Concert Review

Concert Review: Carl Broemel and Dave Simonett

In August of this year, Carl Broemel of My Morning Jacket and Dave Simonett of Trampled By Turtles announced they’d temporarily put guitar work for their bands aside and team up to tour their solo projects. Their November 10 performance at Carrboro’s Cat’s Cradle marked the first stop in a tour that has since taken them up and down the Eastern U.S.

Though Carl Broemel’s solo work left behind the country influences of his previous act, the folk-inspired earthiness and grounded attitude remained. His act was simple in focus: a guitar and loop pedal were his instruments of choice, with only the occasional interjection of a saxophone riff. Broemel’s lyrics were equally straightforward, often dealing with familiar themes and using unadorned language. Although his performance tools were deceptively simple, Broemel’s musical composition and performance was anything but. Many of his songs began with a single guitar track and vocals on top; the loop pedal allowed Broemel to expand his sound by progressively layering harmonies, riffs, and rhythm on this steady foundation. The additive nature of the pedal meant that the sound increased in complexity linearly throughout the song–often reaching a climax at the point of greatest lyrical tension. The result of all this pedal stomping and shoegazing resulted in a sound that was grounded in human experience, yet extremely space-filling and satisfying.

Simonett’s solo sound represented a much greater departure from his work with a band; Trampled By Turtles’ version of progressive bluegrass became downtempo, melancholy folk. In contrast with Broemel’s complex, layered sound, Simonett’s songs consisted of nothing but guitar, vocal, and a harmonica that he hoped the audience wouldn’t find “too annoying.” (We didn’t.) But while Broemel sang of real-world heartache and experience, Simonett often focused on an abstraction of these concepts–he sang of the ideas of love and experience. It was this lyrical choice that added a unique philosophical weight to his music. While Broemel’s sound made me want to nod my head and partake in certain mentally-altering substances, Simonett’s music in many ways demanded a clarity of mind not often employed at concerts. While he sang and strummed the guitar, I couldn’t help but stand transfixed by the nearly meditative quality of his words. The intimate back room of the Cat’s Cradle in Carrboro was a completely appropriate choice for this type of reflective songwriting, and allowed his performance to reach the audience in a way that would’ve surely been impossible in a larger venue.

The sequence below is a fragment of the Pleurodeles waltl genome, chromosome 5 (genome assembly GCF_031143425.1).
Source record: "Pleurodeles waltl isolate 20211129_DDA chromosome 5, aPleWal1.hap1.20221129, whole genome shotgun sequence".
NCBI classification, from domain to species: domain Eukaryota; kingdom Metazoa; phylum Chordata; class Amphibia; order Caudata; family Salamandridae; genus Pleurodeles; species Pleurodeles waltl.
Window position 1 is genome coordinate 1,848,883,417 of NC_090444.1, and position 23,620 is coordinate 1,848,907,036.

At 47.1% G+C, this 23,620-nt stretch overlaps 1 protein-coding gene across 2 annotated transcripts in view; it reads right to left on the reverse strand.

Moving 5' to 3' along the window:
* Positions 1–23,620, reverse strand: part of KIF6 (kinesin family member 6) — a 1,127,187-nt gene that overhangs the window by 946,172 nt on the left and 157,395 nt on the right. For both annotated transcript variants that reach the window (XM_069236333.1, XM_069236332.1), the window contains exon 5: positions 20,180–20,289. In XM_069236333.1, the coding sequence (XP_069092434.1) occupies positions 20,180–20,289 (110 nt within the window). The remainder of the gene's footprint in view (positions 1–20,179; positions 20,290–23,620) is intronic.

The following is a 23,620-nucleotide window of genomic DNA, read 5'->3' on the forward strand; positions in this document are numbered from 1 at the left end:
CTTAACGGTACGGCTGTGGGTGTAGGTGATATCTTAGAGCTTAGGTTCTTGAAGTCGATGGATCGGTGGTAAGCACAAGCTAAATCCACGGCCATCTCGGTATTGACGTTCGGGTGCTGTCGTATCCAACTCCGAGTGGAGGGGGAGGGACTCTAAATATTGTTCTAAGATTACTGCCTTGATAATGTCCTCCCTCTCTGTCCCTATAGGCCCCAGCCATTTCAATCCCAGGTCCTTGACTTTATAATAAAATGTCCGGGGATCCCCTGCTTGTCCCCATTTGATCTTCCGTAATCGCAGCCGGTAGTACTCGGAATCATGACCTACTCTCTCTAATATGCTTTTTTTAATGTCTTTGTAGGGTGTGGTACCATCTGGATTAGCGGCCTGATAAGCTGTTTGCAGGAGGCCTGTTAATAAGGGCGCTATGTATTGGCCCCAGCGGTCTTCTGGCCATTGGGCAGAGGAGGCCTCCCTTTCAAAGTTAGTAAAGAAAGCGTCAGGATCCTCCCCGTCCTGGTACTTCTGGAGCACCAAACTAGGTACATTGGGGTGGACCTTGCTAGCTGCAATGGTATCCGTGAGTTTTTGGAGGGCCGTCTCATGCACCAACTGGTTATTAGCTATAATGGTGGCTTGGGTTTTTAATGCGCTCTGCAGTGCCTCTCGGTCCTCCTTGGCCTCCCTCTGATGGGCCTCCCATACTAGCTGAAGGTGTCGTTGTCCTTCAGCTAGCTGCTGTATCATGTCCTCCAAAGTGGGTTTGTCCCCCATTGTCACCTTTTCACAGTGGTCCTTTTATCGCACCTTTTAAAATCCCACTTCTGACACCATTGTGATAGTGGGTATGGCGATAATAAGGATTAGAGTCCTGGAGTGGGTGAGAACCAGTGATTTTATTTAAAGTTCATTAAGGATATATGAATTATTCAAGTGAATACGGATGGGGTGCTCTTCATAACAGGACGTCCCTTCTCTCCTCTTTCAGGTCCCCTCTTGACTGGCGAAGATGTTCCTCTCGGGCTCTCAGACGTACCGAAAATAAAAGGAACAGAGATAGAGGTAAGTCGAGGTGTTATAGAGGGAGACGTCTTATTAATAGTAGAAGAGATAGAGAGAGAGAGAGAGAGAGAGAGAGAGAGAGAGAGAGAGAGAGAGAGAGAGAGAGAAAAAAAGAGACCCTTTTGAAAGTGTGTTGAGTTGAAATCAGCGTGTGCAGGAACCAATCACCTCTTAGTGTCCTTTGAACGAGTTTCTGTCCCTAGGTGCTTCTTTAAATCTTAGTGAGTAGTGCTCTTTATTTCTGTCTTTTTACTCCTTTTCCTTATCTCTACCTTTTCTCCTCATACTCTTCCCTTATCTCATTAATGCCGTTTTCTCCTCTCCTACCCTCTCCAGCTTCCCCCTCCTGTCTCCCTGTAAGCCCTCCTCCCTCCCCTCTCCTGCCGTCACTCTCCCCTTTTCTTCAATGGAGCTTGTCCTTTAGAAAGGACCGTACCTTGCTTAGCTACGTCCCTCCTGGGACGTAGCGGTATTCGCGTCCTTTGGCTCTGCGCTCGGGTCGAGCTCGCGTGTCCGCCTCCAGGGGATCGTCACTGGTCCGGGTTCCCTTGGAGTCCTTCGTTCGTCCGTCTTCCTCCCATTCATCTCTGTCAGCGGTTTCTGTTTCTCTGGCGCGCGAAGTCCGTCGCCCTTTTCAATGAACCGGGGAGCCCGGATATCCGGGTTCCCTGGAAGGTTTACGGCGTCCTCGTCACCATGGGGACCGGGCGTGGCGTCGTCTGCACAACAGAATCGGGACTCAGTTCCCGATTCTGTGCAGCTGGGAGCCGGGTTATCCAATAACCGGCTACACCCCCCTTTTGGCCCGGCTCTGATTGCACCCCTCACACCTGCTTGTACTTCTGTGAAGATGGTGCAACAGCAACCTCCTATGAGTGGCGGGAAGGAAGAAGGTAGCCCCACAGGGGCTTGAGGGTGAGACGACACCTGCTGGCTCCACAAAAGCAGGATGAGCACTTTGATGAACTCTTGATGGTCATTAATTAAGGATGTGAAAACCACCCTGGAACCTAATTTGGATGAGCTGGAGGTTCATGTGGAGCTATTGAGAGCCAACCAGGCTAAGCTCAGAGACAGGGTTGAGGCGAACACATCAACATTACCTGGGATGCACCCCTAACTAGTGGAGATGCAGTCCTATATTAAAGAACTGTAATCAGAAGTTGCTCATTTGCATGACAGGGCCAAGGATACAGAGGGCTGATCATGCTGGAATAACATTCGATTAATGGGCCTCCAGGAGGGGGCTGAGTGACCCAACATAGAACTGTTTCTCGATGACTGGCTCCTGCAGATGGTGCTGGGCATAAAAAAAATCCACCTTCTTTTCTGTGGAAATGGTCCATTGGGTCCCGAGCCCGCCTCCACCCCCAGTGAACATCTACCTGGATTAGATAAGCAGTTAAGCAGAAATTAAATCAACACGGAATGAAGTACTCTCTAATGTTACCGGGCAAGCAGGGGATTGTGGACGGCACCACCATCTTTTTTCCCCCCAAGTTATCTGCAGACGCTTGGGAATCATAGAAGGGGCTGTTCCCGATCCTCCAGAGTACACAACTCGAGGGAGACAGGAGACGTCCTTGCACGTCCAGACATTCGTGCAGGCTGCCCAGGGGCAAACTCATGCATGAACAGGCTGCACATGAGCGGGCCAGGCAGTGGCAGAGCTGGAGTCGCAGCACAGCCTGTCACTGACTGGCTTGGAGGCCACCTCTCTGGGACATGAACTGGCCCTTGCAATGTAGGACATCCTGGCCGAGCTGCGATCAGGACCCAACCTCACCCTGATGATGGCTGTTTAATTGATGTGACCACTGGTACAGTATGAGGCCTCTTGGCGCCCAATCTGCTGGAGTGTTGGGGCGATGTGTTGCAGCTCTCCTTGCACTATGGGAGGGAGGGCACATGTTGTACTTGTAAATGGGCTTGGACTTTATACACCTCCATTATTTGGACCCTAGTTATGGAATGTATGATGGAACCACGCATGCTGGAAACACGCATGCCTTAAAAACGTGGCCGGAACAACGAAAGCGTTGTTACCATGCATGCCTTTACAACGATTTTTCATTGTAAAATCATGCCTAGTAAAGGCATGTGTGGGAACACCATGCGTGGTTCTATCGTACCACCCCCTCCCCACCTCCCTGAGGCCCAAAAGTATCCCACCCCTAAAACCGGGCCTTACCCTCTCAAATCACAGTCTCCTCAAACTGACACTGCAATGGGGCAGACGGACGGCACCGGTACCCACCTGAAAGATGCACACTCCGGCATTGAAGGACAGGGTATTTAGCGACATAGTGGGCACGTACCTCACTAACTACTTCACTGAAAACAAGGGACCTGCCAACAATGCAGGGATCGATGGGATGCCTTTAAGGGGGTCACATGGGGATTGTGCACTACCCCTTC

Dave Simonett will continue touring his solo work with Dave Carroll through December.

– DJ Squeeze

Concert Review

Trampled By Turtles Concert, 10/20/11

I like turtles…

On Thursday, Oct. 20 at Cat’s Cradle in Carrboro, These United States was the opening band for a packed house. They consist of a drummer, acoustic, two electric, and bass guitar (sometimes keys). They were a high energy alt-country band that kept the audience prepped and psyched for what everyone came to see: Trampled By Turtles.

TBT came out playing. Their insightful lyrics and skillful instrumentation across the band led to a truly awesome show. Trampled By Turtles cannot be exactly classified as a true bluegrass band but rather a mix of genres, incorporating indie, folk, and bluegrass. Their style of music is applicable to all audiences and was very evident in the eclectic nature of the crowd. The crowd especially responded to “Victory” and “Codeine” before they ended their set with “Wait So Long,” which was truly the climax of the show. The audience sang along with every word. After cancelling their show in Carrboro a year ago, this show was long-awaited and met all expectations.

New Album Review

Now Playing 4/16

The Mynabirds- What We Lost in the Fire We Gain in the Flood

What We Lose in the Fire We Gain in the Flood

WORD, this is my new jam. I am always a sucker for female vocals, and ta-boot, she is the woman from Georgie James! This album has an older feeling, reminiscent of the Dusty Springfield  era. A mixture of soul and country makes this album extremely hard to put down. Infectious R&B numbers filled with blues and country influences soaks up all your feelings like a sponge, and when it’s over it squeezes everything out of you and you feel so much better for having experienced it.

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Kings Go Forth-The Outsider’s Are Back